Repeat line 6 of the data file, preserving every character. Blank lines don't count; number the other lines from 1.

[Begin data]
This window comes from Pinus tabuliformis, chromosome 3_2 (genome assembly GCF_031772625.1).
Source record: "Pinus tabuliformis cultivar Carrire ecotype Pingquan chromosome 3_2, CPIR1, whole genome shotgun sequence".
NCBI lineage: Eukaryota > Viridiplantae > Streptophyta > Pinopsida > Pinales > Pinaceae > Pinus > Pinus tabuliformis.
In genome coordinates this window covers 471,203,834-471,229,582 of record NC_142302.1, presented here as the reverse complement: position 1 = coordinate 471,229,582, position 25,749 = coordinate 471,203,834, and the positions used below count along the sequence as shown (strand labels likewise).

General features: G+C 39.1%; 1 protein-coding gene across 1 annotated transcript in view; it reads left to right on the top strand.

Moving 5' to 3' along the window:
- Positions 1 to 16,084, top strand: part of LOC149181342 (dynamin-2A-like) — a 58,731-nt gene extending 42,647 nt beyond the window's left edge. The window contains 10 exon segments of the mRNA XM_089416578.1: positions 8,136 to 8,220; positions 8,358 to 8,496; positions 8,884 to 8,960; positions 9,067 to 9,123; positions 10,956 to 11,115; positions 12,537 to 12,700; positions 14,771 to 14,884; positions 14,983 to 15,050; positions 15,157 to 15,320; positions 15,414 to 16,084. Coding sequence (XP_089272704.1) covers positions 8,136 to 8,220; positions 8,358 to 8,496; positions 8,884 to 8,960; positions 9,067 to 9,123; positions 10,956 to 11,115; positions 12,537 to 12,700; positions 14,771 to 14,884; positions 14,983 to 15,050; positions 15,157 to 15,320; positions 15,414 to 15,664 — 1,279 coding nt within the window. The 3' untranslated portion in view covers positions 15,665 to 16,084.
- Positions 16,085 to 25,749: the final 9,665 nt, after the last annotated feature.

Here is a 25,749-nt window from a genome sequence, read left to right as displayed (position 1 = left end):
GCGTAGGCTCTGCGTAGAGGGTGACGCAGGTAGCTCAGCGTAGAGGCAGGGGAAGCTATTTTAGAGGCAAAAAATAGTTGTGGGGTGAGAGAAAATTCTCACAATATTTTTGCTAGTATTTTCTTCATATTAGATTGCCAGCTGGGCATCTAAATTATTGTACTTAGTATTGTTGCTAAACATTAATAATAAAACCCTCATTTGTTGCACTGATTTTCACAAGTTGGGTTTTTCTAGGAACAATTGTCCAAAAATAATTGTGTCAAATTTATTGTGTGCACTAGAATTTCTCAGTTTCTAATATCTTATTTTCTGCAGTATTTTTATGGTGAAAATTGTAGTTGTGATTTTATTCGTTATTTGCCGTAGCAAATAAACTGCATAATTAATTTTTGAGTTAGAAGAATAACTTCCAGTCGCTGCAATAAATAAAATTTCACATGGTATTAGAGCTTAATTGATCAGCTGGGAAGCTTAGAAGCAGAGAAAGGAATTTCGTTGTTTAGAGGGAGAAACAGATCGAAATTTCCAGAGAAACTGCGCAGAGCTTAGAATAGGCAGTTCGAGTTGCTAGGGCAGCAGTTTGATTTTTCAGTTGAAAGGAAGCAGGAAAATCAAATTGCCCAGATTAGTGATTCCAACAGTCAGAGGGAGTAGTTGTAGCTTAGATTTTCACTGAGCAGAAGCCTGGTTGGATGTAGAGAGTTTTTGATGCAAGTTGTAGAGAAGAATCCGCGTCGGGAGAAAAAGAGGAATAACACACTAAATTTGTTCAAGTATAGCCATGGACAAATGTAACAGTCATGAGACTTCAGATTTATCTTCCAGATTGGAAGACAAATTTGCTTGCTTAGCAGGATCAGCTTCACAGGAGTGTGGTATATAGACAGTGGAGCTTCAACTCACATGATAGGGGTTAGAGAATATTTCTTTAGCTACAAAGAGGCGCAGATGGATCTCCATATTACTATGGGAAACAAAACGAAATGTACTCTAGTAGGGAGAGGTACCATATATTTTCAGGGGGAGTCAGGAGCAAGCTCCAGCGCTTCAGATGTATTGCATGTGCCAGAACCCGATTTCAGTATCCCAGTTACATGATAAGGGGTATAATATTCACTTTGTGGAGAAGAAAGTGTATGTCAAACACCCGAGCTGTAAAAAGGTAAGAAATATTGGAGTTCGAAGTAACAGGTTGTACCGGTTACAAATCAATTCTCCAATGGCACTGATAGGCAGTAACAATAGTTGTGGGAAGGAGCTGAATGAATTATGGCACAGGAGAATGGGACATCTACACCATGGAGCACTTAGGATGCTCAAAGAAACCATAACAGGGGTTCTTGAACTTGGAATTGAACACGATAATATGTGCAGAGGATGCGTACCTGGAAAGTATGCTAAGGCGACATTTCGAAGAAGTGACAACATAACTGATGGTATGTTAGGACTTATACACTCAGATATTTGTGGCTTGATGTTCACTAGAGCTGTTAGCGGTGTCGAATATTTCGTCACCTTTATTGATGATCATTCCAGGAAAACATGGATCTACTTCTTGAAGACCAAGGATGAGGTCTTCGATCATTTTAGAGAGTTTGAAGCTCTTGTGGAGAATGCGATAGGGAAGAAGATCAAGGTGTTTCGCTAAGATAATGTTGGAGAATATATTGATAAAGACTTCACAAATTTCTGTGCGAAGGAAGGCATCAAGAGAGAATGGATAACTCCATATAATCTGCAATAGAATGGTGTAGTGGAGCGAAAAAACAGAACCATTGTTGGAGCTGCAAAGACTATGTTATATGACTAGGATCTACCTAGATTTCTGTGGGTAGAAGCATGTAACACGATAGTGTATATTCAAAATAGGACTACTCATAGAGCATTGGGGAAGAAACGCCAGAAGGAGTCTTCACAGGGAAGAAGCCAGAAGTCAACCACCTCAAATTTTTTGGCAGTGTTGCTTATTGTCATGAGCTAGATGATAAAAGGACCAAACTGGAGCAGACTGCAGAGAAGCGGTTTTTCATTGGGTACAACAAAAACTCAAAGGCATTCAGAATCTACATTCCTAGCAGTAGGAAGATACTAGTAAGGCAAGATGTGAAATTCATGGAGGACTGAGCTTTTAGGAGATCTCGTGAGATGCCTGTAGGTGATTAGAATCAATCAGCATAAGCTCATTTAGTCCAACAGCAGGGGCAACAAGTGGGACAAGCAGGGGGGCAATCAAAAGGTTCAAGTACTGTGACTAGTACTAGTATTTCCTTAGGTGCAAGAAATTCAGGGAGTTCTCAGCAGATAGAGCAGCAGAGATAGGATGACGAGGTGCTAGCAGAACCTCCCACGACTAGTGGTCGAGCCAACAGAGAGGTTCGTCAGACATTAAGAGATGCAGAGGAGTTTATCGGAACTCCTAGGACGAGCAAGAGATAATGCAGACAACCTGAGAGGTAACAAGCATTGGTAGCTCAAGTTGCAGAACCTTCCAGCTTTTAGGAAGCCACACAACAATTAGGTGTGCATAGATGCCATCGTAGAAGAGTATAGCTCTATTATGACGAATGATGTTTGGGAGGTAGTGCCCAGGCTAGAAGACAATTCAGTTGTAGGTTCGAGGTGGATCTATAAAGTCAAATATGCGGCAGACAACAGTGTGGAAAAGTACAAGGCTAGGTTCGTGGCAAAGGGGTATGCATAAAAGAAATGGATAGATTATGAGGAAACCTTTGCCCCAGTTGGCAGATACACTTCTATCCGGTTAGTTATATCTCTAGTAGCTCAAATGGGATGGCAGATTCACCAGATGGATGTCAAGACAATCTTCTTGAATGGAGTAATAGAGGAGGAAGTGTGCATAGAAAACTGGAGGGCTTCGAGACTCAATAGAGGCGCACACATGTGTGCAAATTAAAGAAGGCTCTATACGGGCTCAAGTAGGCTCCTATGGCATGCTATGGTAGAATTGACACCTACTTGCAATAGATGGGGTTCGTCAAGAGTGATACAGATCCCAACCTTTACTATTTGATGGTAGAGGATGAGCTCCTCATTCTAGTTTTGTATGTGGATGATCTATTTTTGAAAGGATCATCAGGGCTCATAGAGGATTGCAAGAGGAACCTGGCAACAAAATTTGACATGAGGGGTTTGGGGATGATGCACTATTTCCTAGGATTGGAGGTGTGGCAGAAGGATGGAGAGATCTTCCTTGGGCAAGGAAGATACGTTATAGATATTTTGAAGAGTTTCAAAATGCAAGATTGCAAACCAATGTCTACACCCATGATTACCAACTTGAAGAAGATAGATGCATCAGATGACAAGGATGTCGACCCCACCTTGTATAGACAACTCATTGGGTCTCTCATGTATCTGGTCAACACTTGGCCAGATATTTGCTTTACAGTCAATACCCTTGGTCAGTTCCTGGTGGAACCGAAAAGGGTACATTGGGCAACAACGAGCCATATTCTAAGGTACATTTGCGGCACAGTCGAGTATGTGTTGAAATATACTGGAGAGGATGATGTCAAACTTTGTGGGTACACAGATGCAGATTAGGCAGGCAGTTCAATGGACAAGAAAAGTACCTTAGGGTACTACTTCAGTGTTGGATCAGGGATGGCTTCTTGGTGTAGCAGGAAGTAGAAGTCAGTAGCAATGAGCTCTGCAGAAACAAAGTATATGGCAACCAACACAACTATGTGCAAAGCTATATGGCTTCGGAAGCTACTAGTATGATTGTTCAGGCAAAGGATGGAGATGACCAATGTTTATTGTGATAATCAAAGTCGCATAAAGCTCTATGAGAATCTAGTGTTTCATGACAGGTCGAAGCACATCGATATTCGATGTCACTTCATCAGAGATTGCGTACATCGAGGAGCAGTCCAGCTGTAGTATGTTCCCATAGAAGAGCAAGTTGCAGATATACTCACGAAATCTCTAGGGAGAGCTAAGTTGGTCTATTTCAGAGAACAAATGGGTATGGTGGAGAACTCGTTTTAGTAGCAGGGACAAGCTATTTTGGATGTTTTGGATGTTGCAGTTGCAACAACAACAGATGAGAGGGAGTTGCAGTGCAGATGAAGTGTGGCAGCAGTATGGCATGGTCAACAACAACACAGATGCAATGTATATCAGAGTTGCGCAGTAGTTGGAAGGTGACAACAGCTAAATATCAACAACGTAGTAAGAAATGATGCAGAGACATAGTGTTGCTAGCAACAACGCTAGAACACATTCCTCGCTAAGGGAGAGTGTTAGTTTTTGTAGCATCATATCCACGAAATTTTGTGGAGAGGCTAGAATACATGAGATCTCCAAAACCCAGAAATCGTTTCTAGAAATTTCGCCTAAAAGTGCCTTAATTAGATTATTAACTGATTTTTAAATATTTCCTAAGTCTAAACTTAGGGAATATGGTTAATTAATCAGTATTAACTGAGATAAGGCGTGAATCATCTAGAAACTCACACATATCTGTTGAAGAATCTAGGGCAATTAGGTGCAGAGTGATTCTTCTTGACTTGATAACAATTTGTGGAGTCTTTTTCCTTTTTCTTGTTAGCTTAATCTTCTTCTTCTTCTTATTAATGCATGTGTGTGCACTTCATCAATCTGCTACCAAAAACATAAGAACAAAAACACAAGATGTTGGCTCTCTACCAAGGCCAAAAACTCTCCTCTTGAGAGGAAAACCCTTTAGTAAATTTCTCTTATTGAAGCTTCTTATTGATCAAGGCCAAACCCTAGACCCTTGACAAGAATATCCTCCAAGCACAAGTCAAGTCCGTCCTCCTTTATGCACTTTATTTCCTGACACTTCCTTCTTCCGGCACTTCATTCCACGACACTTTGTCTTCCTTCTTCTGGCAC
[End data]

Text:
Moving 5' to 3' along the window: